The Niagara History Center has named its entire four-person Education Committee as 2015 Volunteers of the Year, in recognition of extraordinary work benefiting children and adults served by museum programs.

The committee members, Kay Burgess, Kathy Meloon, Karen Sherwood and Jean Weisbeck, are all retired local teachers of elementary and middle school students, each with over 30 years in the classroom. Together with Assistant Director and Education Coordinator Ann Marie Linnabery, they develop and implement the History Center’s educational objectives and activities. Committee members offer hands-on help, serving as docents for school tours and presenting children’s holiday and summer programs. As a committee, the four volunteers meet monthly with Linnabery to develop future activities.

Burgess first came to the History Center as a docent in 1996. “It’s an interesting experience working with great people and kids,” she says. She is also a Step Back in Time Player, re-enacting as 19th-century physician Dr. Sarah Lamb Cushing.

Meloon began docenting in 2008 after reading a newspaper interview with Burgess about her museum work. “Our country’s history is such an inspiring story,” she says. “There’s mystery, excitement, suspense, daring deeds and brave actions, most accomplished by ordinary men, women and even kids!”

Sherwood also credits Burgess’ influence to become a docent in 2008 and explains that the people she works with are the best thing about volunteering. “I learn so much from the staff and other education members since they all have their own area of expertise,” says Sherwood, who began serving on the Education Committee while still teaching.

Weisbeck began volunteering in 2010. “I enjoy giving tours and doing the education programs,” she says. “I love getting people actively interested and curious about history and having some fun while we do it.”

Linnabery has great praise for the Education Committee. “This is a wonderful group to work with,” she says. “Each member brings her own unique knowledge and experience to every children’s program. Although our focus is history, these ladies add elements of science, math and ELA to the hands-on activities. I have learned so much from them and have tremendous respect for their expertise.”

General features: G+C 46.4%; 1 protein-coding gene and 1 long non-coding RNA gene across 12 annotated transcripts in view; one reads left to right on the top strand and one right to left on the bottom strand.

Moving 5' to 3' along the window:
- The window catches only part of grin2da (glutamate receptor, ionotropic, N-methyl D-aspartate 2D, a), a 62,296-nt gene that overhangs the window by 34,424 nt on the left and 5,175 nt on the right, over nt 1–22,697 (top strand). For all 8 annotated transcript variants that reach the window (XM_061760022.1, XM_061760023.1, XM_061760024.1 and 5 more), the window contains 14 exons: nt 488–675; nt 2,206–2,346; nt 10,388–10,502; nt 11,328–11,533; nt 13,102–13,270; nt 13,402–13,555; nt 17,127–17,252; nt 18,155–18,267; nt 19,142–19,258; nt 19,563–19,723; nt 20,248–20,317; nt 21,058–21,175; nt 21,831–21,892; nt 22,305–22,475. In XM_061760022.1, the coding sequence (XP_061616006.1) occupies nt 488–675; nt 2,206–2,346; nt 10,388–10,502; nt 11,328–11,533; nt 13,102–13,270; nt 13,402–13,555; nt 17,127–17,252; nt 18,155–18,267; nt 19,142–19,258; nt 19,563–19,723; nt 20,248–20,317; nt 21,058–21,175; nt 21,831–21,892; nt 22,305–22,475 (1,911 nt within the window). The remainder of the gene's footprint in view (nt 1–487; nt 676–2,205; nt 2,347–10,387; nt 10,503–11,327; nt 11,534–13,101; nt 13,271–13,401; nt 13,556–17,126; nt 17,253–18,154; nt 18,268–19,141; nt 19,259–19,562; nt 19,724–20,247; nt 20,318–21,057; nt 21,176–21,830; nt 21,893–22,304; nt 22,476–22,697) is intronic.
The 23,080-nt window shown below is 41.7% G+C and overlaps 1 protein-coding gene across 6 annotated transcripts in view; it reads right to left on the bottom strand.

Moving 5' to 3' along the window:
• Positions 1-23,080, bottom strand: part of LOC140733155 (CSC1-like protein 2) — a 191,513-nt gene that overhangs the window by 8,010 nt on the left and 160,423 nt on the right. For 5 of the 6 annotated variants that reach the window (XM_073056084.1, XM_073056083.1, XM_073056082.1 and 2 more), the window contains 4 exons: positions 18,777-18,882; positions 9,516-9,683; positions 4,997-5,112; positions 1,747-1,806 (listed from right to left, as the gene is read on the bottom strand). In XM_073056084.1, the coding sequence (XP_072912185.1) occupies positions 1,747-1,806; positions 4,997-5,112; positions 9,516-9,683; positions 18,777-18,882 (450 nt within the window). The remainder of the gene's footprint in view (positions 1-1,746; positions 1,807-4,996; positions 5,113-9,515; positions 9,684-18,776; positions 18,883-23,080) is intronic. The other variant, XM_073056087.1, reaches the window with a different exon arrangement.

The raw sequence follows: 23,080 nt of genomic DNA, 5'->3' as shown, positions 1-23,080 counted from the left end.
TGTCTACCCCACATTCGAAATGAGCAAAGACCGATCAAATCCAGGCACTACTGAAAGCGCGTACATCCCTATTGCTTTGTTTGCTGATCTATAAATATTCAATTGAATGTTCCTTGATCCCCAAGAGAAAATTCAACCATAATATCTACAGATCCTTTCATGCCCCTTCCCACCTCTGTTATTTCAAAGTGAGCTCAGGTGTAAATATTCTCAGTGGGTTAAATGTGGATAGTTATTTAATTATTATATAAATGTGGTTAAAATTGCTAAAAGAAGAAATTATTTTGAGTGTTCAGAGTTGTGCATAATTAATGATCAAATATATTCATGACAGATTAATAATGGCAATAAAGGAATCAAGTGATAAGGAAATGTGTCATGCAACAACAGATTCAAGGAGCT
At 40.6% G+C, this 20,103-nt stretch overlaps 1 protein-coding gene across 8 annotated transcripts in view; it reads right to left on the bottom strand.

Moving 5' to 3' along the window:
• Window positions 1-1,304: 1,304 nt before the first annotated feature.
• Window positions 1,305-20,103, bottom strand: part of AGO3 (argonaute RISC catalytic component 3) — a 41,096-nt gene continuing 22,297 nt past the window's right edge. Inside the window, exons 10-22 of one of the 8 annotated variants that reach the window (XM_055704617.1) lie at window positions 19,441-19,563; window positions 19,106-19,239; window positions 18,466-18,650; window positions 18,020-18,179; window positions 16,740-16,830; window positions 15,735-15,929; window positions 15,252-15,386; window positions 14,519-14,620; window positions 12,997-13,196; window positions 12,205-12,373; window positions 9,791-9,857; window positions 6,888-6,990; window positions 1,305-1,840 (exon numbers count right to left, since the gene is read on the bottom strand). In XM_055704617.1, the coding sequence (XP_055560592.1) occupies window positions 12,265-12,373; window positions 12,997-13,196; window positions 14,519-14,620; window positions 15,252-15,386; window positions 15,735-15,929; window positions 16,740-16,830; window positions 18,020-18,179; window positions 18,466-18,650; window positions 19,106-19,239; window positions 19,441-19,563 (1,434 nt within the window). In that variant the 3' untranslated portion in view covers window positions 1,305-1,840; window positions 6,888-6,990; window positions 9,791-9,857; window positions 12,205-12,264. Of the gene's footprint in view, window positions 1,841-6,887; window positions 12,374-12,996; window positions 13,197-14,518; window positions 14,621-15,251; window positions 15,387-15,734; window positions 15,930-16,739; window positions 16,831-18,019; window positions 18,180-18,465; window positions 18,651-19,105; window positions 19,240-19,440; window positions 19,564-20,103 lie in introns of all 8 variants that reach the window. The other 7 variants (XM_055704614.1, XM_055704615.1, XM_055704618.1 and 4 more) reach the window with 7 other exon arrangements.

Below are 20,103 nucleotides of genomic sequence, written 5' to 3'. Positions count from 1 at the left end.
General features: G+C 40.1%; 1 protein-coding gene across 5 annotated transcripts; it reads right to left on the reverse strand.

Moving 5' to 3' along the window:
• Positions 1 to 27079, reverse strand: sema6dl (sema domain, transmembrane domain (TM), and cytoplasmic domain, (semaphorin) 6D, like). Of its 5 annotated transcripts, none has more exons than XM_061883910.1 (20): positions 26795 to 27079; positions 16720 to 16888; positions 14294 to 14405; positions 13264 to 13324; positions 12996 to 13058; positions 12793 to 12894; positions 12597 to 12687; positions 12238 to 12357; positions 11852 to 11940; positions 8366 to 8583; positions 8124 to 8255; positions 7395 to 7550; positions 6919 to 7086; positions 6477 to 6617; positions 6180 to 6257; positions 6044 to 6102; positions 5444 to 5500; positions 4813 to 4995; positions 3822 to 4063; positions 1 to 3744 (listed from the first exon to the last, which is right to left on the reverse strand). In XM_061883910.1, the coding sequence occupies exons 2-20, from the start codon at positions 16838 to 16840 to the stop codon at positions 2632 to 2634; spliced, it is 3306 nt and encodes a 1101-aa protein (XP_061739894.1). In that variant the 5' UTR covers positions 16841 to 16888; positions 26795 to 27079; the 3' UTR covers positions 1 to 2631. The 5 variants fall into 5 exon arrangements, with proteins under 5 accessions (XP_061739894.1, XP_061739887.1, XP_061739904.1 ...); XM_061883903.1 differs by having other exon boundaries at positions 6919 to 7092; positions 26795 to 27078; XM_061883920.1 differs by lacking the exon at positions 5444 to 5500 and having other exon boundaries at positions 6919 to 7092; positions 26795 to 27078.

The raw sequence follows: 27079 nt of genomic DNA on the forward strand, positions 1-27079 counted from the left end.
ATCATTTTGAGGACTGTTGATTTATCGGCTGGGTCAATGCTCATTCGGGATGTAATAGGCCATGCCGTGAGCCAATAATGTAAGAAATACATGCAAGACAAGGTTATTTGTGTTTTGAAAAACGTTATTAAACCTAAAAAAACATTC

Education Committee members also assist in updating and revising “teaching boxes” of reproduction artifacts, books, a curriculum guide, and suggested activities, each based upon a New York State Common Core educational theme. The boxes are loaned to local schools, but they can also be utilized for presentations in other settings, such as adult care facilities. In addition, the committee helps develop and carry out school outreach programs, an important educational effort bringing the museum and history right into the classroom.

The History Center benefits tremendously from the teaching experience and skills of the Education Committee volunteers, says Executive Director Melissa Dunlap. “These volunteers help us carry out our mission of providing quality educational programs,” Dunlap says. “They’re an asset to the Historical Society and provide invaluable support to the efforts of our museum staff.”

PHOTO: From left – Karen Sherwood, Jean Weisbeck, Kathy Meloon. Not shown – Kay Burgess.

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